"O for a Muse of Fire": Henry V and Plotted Self-Exculpation

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Whether this was true that so he spake, as one that gaue too much credit to foolish prophesies & vaine tails, or whether it was fained, as in such cases it commonlie happeneth, we leaue it to the aduised reader to iudge.

But yet to speake a truth, by his proceedings, after he had atteined to the crowne, what with such taxes, tallages, subsidies and exactions as he was constreined to charge the people with; and what by punishing such as mooued with disdeine to see him usurpe the crowne (contrarie to the oth taken at his entring into this land, upon his return from exile) did at sundrie times rebell against him, he wan himself more hatred, than in all his life time (if it had beene longer by manie years than it was) had beene possible for him to haue weeded out & remooued. (1)

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I

THE FIRST SCENE of Henry V presents us with a king who has set his own plots and plans, the most important feature of which is to shelter himself from responsibility. This sheltering is motivated by his desire to escape the effects of guilt, the shadow of blame or responsibility that would or might result from an action taken unsuccessfully. (2) The etiology of personal rule (the man may feel compelled to play at being king based on his personal experience) and structural rule (the man plays the king in the manner he sees as proper to a ruler) divide the possibilities of action between the king's two bodies. In Henry V's case, these two bodies are formed in the two preceding plays of the tetralogy through the constant tension between the prodigal Hal and the plotting Hal. Henry V yokes these two bodies together in the opening scene, but in this resolution of tension there is a crucial latent content that is key to understanding the new king, here and later: his "changed man" status is a fantasy or charade that allows Hal to displace threats to himself onto other, larger causes. Along the play's entire length Henry V counters every event that contains a potential setback or threat to his becoming "the mirrour of all Christian kings." In other words, the success of the play as a presentation of the paragon of kingship (legitimate, unifying, empire-building, and heroic, not to mention charming and eloquent) rides on Henry's ability to deflect and thereby control or manage all conflicts and challenges. The play does this by producing Henry not only as a product of the internal logic of the Henriad, but also as a function of the play's relationship to chronicle history.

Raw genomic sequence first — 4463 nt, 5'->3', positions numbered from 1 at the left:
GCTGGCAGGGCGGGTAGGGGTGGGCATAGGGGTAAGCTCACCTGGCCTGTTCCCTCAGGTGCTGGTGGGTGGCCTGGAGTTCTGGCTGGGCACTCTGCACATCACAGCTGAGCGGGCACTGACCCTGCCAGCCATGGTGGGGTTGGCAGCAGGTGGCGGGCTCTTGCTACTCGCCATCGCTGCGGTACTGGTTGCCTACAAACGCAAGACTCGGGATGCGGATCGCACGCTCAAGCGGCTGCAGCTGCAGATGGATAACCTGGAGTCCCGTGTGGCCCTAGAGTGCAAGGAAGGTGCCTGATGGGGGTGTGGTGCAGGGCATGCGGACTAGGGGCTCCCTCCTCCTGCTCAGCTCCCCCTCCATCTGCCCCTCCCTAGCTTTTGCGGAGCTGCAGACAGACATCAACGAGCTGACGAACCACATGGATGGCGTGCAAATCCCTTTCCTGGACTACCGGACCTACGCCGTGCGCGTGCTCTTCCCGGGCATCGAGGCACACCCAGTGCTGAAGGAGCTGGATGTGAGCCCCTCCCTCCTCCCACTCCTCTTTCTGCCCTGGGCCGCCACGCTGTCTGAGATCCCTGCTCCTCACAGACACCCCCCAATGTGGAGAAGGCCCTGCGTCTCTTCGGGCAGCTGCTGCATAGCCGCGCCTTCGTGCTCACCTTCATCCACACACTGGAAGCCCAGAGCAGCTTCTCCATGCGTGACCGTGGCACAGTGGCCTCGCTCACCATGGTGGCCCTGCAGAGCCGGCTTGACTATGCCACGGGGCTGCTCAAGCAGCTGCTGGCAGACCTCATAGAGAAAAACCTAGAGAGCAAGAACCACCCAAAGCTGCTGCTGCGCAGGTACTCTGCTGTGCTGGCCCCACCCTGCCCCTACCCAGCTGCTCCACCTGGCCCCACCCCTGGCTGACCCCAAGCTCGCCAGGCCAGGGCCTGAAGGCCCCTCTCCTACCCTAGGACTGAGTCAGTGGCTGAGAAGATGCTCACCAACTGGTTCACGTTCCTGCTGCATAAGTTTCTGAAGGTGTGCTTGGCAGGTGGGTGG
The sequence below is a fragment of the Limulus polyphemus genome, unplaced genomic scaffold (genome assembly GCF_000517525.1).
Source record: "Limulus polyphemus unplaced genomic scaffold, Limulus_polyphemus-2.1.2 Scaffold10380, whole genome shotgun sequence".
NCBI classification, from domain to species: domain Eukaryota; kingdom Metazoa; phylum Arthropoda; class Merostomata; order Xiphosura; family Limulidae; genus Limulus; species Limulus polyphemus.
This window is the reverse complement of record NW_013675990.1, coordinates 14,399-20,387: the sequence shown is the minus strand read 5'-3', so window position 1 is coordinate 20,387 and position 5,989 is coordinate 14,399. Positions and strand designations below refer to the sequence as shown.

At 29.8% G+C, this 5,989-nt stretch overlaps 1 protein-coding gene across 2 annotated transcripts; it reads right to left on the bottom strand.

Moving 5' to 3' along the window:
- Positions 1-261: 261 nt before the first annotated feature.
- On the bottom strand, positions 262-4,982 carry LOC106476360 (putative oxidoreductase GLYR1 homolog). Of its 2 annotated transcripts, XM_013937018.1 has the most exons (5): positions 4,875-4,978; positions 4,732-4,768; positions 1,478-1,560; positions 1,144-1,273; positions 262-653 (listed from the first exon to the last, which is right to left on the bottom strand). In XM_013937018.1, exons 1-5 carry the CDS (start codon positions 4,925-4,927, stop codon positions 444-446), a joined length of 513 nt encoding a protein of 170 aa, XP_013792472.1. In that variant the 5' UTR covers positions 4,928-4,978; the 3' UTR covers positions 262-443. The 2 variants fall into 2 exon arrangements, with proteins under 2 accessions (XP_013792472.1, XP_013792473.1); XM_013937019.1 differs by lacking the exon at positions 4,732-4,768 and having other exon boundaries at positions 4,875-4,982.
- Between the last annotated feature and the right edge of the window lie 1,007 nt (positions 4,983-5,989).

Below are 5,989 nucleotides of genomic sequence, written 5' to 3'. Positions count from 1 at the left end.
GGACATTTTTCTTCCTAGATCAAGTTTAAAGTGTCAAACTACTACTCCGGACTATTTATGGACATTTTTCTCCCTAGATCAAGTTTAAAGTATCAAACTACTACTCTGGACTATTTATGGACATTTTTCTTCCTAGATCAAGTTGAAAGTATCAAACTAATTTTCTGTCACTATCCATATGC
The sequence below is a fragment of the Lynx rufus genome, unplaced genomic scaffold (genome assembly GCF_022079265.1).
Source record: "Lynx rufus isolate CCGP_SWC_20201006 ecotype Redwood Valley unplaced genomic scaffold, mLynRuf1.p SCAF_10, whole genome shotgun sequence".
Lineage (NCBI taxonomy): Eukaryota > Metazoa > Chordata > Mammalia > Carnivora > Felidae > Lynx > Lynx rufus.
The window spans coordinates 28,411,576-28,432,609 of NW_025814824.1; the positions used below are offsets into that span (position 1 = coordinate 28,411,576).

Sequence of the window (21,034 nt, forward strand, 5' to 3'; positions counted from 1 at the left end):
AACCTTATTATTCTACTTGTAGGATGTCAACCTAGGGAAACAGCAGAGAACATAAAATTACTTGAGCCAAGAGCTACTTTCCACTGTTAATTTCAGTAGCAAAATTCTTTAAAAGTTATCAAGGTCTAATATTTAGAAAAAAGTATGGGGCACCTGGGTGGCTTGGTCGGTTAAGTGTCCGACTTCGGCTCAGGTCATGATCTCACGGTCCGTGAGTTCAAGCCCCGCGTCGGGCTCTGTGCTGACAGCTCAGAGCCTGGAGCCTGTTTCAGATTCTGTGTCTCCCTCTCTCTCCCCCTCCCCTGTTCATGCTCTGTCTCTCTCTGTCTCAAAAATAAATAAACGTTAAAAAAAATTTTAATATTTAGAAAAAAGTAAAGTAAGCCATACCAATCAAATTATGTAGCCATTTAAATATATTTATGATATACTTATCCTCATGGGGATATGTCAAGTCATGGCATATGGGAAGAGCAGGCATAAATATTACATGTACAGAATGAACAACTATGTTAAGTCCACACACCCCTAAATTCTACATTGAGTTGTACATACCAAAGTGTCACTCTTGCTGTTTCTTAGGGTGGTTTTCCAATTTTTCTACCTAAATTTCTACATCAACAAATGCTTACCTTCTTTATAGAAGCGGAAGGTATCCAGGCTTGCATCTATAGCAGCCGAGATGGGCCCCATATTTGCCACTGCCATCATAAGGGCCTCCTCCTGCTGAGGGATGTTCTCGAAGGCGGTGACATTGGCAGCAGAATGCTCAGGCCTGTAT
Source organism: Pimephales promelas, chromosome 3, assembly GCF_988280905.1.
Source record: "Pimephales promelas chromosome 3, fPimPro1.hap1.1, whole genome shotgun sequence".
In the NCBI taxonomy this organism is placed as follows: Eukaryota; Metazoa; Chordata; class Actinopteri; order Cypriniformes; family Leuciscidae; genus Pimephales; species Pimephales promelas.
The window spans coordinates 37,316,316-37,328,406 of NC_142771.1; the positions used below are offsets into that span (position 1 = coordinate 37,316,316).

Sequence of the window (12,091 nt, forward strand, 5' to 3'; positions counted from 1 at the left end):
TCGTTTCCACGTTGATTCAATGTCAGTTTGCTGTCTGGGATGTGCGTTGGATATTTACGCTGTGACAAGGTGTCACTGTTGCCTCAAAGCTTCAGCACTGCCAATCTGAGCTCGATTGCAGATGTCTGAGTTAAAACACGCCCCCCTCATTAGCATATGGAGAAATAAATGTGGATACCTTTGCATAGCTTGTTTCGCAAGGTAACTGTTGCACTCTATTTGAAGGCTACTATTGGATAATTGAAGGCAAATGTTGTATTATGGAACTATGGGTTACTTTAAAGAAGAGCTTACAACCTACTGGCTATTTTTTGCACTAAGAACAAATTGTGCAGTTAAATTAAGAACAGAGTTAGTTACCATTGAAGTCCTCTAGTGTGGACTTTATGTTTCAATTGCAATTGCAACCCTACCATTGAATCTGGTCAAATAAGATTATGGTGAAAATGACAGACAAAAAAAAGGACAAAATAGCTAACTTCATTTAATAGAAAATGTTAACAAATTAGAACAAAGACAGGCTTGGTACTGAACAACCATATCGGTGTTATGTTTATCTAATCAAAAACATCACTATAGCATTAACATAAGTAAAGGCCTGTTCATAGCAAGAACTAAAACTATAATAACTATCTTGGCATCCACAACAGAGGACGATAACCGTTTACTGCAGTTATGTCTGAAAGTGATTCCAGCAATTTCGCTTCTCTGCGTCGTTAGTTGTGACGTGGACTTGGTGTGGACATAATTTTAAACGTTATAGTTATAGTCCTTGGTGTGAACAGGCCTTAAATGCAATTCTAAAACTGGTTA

My methodological schema for analyzing what I call Henry's strategy of plotted self-exculpation will make use of Harry Berger Jr.'s own exploration of the Henriad in Making Trifles of Terrors, where he adapts Stanley Cavell's concepts of guilt and shame. According to Cavell, "shame is the specific discomfort produced by the sense of being looked at, the avoidance of the sight of others is the reflex it produces. Guilt is different; there the reflex is to avoid discovery. As long as no one knows what you have done, you are safe; or your conscience will press you to confess it and accept punishment. Under shame, what must be covered up is not your deed, but yourself." (3) Cavell's work also led Berger to read Shakespeare's plays using what he calls "discourse networks," or, more specifically, ethical discourses, as a way of avoiding the so-called "epigenetic fallacy," that is, the fallacy of conducting an analysis of literary characters as if they were real people. The ethical discourses that characters deploy in their speeches or, we might say (borrowing from Wittgenstein) the language games they play are, to name the most important: those of the sinner, victim/revenger, villain, donor, saint, and hero/honor seeker. (4) When, for example, a character is describing his or her motives for behaving like a sinner, these motives are drawn from social and cultural discourses that enable such description and thus the particular role the character is assuming: the discourses comprise the world of a play. …